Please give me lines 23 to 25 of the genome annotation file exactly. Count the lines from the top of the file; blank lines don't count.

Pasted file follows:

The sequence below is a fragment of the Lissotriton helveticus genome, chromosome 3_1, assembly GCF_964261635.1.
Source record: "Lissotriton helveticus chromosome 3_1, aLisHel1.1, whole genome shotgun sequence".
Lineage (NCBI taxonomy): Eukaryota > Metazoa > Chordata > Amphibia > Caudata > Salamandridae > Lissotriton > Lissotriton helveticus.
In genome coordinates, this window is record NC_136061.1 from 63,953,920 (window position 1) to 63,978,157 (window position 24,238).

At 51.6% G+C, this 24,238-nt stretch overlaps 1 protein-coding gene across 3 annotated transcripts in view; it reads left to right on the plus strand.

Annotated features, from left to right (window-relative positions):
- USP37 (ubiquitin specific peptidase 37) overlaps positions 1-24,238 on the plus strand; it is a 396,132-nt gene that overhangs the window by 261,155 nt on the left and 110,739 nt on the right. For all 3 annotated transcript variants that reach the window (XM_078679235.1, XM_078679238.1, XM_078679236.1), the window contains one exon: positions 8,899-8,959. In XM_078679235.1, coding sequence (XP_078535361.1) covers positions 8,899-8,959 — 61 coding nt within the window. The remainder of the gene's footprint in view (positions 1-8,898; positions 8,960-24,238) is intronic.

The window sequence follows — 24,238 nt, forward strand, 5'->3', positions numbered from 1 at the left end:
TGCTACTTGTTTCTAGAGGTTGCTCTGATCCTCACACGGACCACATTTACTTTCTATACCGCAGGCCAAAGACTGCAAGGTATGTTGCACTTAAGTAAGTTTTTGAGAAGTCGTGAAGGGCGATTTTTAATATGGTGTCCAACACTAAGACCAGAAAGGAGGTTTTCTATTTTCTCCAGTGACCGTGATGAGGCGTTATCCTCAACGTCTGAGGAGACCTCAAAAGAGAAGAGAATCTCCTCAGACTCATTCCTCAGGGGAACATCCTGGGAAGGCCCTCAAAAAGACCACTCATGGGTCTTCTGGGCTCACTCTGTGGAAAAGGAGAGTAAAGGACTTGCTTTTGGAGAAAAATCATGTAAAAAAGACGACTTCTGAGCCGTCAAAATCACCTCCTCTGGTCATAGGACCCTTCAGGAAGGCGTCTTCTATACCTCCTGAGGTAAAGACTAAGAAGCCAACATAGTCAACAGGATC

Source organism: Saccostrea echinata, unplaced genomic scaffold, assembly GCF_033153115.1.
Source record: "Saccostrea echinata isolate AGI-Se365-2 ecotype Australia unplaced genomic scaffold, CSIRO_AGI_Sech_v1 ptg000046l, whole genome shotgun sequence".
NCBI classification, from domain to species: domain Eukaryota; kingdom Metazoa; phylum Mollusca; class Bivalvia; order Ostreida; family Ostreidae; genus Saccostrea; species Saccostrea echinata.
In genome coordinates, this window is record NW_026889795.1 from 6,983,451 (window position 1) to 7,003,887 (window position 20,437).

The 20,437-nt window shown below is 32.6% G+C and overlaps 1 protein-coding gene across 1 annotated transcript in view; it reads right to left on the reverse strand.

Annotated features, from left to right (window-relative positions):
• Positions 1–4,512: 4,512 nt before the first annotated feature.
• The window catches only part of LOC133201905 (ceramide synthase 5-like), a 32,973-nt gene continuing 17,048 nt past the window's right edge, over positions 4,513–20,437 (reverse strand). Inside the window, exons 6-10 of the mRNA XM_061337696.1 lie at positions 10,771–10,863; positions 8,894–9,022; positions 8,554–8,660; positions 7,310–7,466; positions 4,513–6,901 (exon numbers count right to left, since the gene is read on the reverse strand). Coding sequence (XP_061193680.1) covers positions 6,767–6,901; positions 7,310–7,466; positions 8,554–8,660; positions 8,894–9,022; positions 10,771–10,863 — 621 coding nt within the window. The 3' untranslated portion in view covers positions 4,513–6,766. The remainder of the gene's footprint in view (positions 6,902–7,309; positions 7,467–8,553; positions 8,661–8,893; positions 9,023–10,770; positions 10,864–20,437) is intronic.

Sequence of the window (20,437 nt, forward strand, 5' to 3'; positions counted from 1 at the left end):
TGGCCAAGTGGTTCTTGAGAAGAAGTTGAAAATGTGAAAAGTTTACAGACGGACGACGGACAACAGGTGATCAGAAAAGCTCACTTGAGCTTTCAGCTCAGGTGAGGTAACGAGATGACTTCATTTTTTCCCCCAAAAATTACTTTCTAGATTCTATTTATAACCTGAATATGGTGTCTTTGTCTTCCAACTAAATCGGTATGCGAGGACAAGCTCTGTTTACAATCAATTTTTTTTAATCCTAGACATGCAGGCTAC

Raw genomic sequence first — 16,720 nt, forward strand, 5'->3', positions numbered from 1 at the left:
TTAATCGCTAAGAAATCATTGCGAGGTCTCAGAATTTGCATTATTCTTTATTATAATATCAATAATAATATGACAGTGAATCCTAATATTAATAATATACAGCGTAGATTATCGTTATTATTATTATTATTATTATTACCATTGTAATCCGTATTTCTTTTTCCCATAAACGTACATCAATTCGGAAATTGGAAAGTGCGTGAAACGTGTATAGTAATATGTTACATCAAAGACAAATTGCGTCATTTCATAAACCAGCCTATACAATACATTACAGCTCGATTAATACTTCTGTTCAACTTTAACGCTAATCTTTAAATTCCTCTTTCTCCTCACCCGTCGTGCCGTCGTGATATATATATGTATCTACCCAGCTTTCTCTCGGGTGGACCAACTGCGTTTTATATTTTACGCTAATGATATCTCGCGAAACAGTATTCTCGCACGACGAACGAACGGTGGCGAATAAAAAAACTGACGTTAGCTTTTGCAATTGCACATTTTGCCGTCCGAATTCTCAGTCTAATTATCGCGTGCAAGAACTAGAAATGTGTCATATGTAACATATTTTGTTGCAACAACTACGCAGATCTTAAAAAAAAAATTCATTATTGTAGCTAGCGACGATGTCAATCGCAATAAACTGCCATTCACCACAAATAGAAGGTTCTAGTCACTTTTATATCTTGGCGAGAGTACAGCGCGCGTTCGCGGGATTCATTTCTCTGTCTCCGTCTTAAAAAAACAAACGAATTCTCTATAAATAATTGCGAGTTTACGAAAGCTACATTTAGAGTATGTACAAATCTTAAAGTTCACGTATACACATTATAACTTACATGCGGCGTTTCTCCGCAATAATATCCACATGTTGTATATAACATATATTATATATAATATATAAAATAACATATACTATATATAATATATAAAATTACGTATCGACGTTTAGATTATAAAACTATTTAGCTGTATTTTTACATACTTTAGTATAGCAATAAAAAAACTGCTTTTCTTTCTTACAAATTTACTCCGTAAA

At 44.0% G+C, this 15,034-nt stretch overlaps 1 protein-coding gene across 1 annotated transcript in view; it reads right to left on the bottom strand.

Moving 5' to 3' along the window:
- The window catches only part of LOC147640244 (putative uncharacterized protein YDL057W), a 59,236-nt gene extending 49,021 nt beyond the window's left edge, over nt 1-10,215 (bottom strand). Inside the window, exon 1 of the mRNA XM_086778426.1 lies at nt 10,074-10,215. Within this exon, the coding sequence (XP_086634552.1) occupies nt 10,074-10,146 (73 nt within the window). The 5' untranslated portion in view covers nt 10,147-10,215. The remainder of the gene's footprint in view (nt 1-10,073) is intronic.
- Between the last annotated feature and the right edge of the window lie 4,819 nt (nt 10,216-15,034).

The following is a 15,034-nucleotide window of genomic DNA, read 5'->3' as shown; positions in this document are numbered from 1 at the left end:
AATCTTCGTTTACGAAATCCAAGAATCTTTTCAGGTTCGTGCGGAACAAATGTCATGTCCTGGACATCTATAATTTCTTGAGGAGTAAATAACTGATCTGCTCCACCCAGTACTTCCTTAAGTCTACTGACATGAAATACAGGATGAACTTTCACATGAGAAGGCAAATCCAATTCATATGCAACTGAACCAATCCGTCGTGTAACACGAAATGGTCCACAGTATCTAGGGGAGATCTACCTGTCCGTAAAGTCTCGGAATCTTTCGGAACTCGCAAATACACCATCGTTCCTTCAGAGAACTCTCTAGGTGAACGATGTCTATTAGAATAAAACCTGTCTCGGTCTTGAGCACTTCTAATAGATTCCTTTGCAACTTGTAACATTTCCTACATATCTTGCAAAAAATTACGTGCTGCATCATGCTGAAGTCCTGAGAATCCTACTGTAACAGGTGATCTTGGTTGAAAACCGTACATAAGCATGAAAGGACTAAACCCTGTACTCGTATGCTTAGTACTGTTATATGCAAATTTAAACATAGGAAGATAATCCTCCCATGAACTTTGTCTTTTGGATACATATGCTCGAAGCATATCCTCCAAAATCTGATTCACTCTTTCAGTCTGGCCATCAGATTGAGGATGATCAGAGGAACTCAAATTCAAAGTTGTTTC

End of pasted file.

Moving 5' to 3' along the window:
- The window catches only part of LOC147640244 (putative uncharacterized protein YDL057W), a 59,236-nt gene extending 49,021 nt beyond the window's left edge, over nt 1-10,215 (bottom strand). Inside the window, exon 1 of the mRNA XM_086778426.1 lies at nt 10,074-10,215. Within this exon, the coding sequence (XP_086634552.1) occupies nt 10,074-10,146 (73 nt within the window). The 5' untranslated portion in view covers nt 10,147-10,215. The remainder of the gene's footprint in view (nt 1-10,073) is intronic.
- Between the last annotated feature and the right edge of the window lie 4,819 nt (nt 10,216-15,034).